The first freedom dictators take away if freedom of speech. One of  the first industries socialist and communist governments nationalize is the communication industries. Open discourse is forbidden, the government message is THE message. You may recall that a few months back I wrote a blog about Kristallnacht, the night that the Nazi Party along with students burned books that were deemed to go against Nazi ideals. We are prime for our own Kristallnacht. College campuses close their lecture halls to speakers when they don’t like the speaker’s POV. This bothers me a great deal. I went to college almost fifty years ago and if nothing else, my professors taught me how to think–not what to think.

As writers we should be cognizant of the insidiousness of certain members of the oligarchy that now runs the United States (which we call government). Our founding fathers knew that there had to be checks and balances and set up a system where there are three branches of government, The Executive, The Judicial, and The Legislative. They went on dividing the Legislative into two bodies: the House of Representatives, in which seats are apportioned to states by population, and the Senate, in which each state gets two seats. It is not a good thing for American freedom when one party dominates all three. It creates a situation that puts the wants and desires of a few against those of the majority. It infuriates me when I hear elected representatives vocalize their desire to blackball anyone who worked for another administration from ever having another government job. Elected officials who profess this sort of thinking should lose their seat in Congress. (Which reminds me…in the public sector if you don’t perform or do what your employer wants you to do, you will most likely be terminated. Why can’t we fire a do-nothing politician? Oh well, that a rant for another day.)

In closing: What ever happened to civility? What ever happened to honest debate? I’ve noticed that in our modern society debate has devolved to a playground argument between second graders–silly name calling and personal attacks.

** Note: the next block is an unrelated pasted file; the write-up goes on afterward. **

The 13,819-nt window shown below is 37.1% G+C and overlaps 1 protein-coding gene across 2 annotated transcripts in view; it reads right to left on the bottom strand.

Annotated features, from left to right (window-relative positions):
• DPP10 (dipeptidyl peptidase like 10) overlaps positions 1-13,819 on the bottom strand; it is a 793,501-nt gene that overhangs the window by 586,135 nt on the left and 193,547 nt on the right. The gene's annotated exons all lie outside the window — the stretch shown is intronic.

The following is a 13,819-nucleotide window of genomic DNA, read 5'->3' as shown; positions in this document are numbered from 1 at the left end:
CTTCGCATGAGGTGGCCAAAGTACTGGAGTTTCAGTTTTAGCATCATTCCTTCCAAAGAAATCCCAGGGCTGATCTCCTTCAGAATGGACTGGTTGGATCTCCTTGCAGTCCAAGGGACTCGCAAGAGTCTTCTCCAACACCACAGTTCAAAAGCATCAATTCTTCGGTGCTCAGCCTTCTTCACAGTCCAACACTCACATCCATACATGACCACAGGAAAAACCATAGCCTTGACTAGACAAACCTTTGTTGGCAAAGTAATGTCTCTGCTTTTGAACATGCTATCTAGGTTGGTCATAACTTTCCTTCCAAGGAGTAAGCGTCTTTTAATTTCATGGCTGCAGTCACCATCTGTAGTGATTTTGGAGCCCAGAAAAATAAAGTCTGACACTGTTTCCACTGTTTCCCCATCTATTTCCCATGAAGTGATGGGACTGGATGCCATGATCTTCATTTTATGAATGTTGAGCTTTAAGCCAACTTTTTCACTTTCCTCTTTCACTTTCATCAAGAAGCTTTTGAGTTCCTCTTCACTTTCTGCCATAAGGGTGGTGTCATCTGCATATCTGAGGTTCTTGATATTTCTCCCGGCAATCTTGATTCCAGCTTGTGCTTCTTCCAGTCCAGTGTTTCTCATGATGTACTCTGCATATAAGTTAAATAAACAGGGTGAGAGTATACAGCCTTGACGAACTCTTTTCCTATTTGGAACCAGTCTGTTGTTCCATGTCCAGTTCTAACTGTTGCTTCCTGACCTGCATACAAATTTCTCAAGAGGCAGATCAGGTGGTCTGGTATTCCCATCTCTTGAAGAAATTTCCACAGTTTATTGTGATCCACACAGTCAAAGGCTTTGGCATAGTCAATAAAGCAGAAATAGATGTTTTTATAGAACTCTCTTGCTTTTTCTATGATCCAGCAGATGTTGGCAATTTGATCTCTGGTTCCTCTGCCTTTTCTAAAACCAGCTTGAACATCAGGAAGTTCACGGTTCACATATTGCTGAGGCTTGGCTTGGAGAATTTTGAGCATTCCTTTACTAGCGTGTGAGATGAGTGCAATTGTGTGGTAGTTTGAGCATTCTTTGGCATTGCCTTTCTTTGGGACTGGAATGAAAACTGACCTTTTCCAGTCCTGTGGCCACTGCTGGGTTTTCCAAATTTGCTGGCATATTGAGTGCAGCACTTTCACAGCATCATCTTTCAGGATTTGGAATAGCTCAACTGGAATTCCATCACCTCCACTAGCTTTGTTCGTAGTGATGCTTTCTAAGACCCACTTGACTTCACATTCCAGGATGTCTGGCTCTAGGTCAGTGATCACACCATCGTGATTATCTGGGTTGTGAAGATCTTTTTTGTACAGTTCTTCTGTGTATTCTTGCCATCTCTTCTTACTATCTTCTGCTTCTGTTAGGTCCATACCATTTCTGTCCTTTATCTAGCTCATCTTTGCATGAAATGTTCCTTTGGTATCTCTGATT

We can fix this; it’s not rocket science. All we have to do is pay attention and when you go to the ballot place vote for the candidate you believe is an adult … of course since we can’t fire them once the election is over they will revert to their true immature selves.

I link my posts to social media. I’ll be waiting to see if my facebook and twitter accounts are shut down.

 

About Vaughn C. Hardacker

Vaughn C. Hardacker has published six novels and numerous short stories. He is a member of the New England Chapter of the Mystery Writers of America, Maine Writers & Publishers Alliance, and the International Thriller writers. Three times he has been a finalist in the Maine Literary Awards Crime Fiction category, SNIPER, in 2015, THE FISHERMAN in 2016, and WENDIGO for the 2018 award. The second installment of his Ed Traynor series, MY BROTHER'S KEEPER was released in July 2019 and is available through all major booksellers. A signed copy can be ordered directly from Vaughn (vhardacker@gmail.com). THE EXCHANGE his next crime/thriller was released on September 4, 2020. He is a veteran of the U. S. Marines and served in Vietnam. He holds degrees from Northern Maine Technical College, the University of Maine and Southern New Hampshire University. He lives in Stockholm, Maine.
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10 Responses to Social Media: The New Krystallnacht?

  1. kaitcarson says:

    Well said, Vaughan. I miss good conversations with give and take where no one took their own opinion as the only way.

    • Thank you. I’m a conservative, but I don’t shove it down people’s throats. I’m also very careful what I say around people I don’t know because I don’t like to engage in philosophical arguments in public forums intended for other purposes. For example, when I’m at a writer conference or meeting, I talk about writing and stay out of political discourse. Besides, I don’t have a lot of friends, that’s my nature, and why alienate those I have over subjects I have no control over . . . i.e. weather and politics.

  2. Julianne Spreng says: